Project description:Advanced hepatocarcinoma (HCC) is an aggressive malignancy with poor prognosis and limited treatment options. Alterations of the cyclin D-CDK4/6-Rb pathway occur frequently in HCC, providing the rationale for its targeting at least in a molecular subset of HCC. In a panel of HCC cell lines, we investigated whether the CDK4/6 inhibitor palbociclib might improve the efficacy of regorafenib, a powerful multi-kinase inhibitor approved as second-line treatment for advanced HCC after sorafenib failure and currently under clinical investigation as first-line therapy in combination with immunotherapy. In Rb-proficient cells, the simultaneous drug combination, but not the sequential schedules, inhibited cell proliferation, either in short or in long-term experiments, and induced cell death more strongly than individual treatments. Moreover, the combination significantly reduced spheroid cell growth and inhibited cell migration/invasion. The superior efficacy of palbociclib plus regorafenib emerged also under hypoxia and was associated with a significant down-regulation of CDK4/6-Rb-myc and mTORC1/p70S6K signaling. Moreover, regorafenib suppressed palbociclib-induced expression of cyclin D1 contributing to the cytotoxic effects of the combination. Besides these inhibitory effects on cell viability/proliferation, palbociclib and regorafenib reduced glucose uptake, although this effect was dependent on the cell model and on the oxygen availability (normoxia or hypoxia). Palbociclib and regorafenib combination impaired glucose uptake and utilization, down-regulating basal and hypoxia-induced expression of HIF-1?, HIF-2?, GLUT-1, and MCT4 proteins as well as the activity/expression of glycolytic enzymes (HK2, PFKP, aldolase A, PKM2). In addition, regorafenib alone reduced mitochondrial respiration. The combined treatment impaired glucose metabolism and respiration without enhancing the effects of the single agents. Our findings provide pre-clinical evidence for the effectiveness of palbociclib and regorafenib combination in HCC cell models.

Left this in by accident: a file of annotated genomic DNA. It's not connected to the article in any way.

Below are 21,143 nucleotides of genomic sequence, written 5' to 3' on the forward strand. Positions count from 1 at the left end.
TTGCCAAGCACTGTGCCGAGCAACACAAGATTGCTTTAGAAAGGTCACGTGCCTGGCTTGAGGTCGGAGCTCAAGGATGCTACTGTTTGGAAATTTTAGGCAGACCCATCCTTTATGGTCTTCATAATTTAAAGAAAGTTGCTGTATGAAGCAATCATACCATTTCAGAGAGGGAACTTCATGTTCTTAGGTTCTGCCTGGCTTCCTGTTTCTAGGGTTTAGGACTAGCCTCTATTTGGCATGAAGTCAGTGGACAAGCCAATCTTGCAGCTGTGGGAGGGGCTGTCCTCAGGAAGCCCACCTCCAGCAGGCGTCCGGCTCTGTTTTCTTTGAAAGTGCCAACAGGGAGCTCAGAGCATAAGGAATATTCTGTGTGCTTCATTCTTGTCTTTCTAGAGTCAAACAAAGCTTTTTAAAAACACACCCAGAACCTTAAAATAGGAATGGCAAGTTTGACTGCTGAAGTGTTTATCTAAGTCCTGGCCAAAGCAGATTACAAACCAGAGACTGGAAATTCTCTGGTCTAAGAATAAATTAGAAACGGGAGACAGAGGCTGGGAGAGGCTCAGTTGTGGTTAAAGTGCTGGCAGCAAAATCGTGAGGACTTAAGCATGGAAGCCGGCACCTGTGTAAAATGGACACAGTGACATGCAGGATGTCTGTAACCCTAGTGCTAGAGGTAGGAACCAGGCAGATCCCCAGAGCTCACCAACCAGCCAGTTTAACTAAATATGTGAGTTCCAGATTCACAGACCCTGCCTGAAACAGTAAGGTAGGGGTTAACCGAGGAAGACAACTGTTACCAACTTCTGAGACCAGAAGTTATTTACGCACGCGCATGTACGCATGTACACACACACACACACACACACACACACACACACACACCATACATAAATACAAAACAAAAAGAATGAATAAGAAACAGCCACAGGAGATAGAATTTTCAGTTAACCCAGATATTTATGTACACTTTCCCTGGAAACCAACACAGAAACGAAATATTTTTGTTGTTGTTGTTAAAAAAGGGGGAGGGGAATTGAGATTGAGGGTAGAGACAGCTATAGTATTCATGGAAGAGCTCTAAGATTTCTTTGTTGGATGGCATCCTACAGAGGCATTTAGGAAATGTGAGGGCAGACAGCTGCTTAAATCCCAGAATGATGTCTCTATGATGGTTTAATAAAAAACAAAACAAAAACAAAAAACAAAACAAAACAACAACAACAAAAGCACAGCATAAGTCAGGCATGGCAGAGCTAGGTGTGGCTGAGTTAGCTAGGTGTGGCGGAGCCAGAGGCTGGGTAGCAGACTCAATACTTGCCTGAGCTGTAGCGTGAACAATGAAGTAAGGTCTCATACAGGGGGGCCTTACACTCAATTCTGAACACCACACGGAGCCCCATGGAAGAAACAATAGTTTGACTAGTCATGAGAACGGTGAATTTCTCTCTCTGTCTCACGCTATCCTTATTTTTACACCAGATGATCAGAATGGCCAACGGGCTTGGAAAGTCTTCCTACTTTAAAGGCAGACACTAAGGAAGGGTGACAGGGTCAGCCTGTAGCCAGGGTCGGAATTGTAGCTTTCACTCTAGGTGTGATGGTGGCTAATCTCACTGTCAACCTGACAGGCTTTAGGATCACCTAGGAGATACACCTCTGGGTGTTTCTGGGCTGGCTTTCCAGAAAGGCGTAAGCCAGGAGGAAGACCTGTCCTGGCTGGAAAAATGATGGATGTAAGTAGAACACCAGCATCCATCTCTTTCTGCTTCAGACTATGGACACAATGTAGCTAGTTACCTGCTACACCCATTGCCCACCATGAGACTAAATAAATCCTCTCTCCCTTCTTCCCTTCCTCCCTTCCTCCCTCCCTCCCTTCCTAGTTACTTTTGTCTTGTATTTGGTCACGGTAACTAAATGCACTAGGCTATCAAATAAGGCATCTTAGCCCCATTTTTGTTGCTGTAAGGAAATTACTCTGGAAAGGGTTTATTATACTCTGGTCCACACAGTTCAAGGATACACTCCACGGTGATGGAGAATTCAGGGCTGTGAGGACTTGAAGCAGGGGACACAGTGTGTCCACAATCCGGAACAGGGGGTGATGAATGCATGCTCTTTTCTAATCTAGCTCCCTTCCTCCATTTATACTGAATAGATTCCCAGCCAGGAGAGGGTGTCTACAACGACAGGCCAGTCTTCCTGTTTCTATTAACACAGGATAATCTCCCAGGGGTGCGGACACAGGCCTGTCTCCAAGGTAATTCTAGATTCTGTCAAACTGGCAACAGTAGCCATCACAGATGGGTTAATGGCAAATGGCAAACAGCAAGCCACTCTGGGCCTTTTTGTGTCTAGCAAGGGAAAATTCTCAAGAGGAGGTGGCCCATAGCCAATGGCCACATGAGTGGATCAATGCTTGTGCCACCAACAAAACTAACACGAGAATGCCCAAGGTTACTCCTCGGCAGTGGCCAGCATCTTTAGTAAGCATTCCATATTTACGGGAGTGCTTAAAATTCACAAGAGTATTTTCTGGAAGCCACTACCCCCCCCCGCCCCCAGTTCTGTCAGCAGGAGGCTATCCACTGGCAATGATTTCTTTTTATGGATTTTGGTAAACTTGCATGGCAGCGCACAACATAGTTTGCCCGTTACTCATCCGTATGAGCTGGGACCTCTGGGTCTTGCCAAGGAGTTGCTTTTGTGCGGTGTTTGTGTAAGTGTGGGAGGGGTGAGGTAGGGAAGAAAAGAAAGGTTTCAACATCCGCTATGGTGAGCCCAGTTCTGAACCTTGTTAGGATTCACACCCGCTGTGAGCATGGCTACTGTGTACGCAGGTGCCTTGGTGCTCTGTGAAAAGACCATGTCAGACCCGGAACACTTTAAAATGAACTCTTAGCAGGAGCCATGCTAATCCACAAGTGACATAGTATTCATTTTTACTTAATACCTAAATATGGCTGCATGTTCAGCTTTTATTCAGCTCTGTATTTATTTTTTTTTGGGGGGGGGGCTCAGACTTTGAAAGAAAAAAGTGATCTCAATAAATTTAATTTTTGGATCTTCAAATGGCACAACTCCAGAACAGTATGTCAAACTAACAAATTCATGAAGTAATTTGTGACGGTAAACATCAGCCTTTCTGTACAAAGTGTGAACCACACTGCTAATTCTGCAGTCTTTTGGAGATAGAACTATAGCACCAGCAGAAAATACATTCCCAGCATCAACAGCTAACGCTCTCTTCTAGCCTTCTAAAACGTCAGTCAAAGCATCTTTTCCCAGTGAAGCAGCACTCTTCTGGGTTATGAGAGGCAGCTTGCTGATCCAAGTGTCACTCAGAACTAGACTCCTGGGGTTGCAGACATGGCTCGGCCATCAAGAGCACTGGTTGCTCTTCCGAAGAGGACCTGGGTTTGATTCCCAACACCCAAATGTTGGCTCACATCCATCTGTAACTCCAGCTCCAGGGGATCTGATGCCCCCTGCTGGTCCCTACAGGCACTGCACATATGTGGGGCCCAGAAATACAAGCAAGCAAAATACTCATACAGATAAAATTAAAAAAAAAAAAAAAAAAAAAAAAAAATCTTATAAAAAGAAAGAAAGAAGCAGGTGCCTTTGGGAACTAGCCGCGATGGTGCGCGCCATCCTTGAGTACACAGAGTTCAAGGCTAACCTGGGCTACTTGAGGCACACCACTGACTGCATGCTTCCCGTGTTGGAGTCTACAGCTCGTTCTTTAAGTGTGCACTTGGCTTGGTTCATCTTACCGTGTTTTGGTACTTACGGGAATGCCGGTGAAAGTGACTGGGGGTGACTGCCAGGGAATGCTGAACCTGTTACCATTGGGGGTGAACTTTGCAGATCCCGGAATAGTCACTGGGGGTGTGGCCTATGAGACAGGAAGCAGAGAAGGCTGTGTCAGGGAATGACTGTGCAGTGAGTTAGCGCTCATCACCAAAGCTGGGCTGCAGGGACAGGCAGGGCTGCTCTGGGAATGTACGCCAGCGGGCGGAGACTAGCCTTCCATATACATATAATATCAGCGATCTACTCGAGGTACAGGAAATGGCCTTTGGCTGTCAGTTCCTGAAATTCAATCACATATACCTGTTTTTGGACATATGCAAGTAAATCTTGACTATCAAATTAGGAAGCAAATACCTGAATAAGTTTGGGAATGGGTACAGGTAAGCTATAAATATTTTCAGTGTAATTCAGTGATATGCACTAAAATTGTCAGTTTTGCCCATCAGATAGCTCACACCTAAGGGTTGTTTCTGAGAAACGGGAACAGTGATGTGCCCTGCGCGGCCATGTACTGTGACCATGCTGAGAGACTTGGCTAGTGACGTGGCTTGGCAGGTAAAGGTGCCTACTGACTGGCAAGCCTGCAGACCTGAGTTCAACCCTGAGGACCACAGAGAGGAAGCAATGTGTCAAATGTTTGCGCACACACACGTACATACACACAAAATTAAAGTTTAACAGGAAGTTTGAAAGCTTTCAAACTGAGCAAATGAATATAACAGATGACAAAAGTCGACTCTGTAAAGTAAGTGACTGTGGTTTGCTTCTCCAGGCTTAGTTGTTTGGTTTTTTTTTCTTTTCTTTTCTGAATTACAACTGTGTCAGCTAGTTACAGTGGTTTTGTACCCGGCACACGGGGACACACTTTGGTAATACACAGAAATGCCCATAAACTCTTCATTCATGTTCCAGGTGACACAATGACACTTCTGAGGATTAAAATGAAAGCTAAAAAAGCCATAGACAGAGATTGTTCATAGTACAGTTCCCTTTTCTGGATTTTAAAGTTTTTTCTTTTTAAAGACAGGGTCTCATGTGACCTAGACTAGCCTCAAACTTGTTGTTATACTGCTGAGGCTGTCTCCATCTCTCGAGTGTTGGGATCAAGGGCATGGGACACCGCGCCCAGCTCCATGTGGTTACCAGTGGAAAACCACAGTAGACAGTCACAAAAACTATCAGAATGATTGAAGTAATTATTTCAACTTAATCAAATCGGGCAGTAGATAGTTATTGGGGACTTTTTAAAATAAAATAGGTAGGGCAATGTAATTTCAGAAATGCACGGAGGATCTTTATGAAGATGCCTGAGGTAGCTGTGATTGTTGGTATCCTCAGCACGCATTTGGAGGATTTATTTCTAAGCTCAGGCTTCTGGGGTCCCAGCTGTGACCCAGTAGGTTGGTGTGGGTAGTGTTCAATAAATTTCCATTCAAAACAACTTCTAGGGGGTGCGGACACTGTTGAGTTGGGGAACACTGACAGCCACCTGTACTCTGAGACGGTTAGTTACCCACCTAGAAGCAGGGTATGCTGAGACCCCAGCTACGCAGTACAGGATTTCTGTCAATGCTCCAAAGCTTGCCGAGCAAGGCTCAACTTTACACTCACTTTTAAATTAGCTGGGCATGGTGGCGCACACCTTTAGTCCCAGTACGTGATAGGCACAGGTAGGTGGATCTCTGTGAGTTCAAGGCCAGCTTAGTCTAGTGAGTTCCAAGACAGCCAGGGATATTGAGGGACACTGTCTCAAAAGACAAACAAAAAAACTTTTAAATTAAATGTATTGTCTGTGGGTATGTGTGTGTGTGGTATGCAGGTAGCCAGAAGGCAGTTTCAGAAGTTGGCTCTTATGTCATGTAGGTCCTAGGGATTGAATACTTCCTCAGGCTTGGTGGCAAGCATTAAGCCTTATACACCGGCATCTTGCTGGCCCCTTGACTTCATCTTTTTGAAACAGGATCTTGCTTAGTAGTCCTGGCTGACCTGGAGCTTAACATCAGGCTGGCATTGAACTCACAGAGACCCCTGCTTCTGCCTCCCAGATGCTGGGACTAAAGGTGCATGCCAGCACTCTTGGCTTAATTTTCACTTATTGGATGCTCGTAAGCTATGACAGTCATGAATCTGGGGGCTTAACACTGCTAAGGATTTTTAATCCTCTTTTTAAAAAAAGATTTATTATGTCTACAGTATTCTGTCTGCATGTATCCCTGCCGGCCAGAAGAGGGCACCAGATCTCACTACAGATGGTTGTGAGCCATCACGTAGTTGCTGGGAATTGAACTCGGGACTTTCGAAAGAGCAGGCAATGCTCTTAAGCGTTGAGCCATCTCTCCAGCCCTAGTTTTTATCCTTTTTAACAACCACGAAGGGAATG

Project description:Inhibition of the PARP superfamily tankyrase enzymes suppresses Wnt/?-catenin signalling in tumour cells. Here, we describe here a novel, drug-like small molecule inhibitor of tankyrase MSC2504877 that inhibits the growth of APC mutant colorectal tumour cells. Parallel siRNA and drug sensitivity screens showed that the clinical CDK4/6 inhibitor palbociclib, causes enhanced sensitivity to MSC2504877. This tankyrase inhibitor-CDK4/6 inhibitor combinatorial effect is not limited to palbociclib and MSC2504877 and is elicited with other CDK4/6 inhibitors and toolbox tankyrase inhibitors. The addition of MSC2504877 to palbociclib enhances G1 cell cycle arrest and cellular senescence in tumour cells. MSC2504877 exposure suppresses the upregulation of Cyclin D2 and Cyclin E2 caused by palbociclib and enhances the suppression of phospho-Rb, providing a mechanistic explanation for these effects. The combination of MSC2504877 and palbociclib was also effective in suppressing the cellular hyperproliferative phenotype seen in Apc defective intestinal stem cells in vivo. However, the presence of an oncogenic Kras p.G12D mutation in mice reversed the effects of the MSC2504877/palbociclib combination, suggesting one molecular route that could lead to drug resistance.
Project description:Both sunitinib, a multi-target tyrosine kinase inhibitor (TKI) and propranolol, a non-selective ?-blocker, have proven therapeutic effects on malignant melanoma (MM). This study reports a synergistic effect of propranolol and sunitinib upon A375, P8 MM cell lines and mice xenografts. Cell viability assays detected a significant decrease of sunitinib IC50 in combination with propranolol, which was confirmed by a colony formation assay. Western blot showed that propranolol and sunitinib combination significantly down-regulated phospho-Rb, phospho-ERK, Cyclin D1, and Cyclin E, but had no effect on Bax, Bcl-2, or cleaved PARP expression. The average tumor size of propranolol and low-dose sunitinib (Sun L) combination treated mice was reduced and similar to high-dose sunitinib treated A375 xenografts. The Ki67 index was significantly reduced in propranolol and Sun L combination treated group compared with single Sun L treated group. This synergistic effect between propranolol and sunitinib to inhibit MM proliferation was through suppressing ERK/Cyclin D1/Rb/Cyclin E pathways and inducing G0/G1/S phase arrest, rather than by inducing tumor cell apoptosis.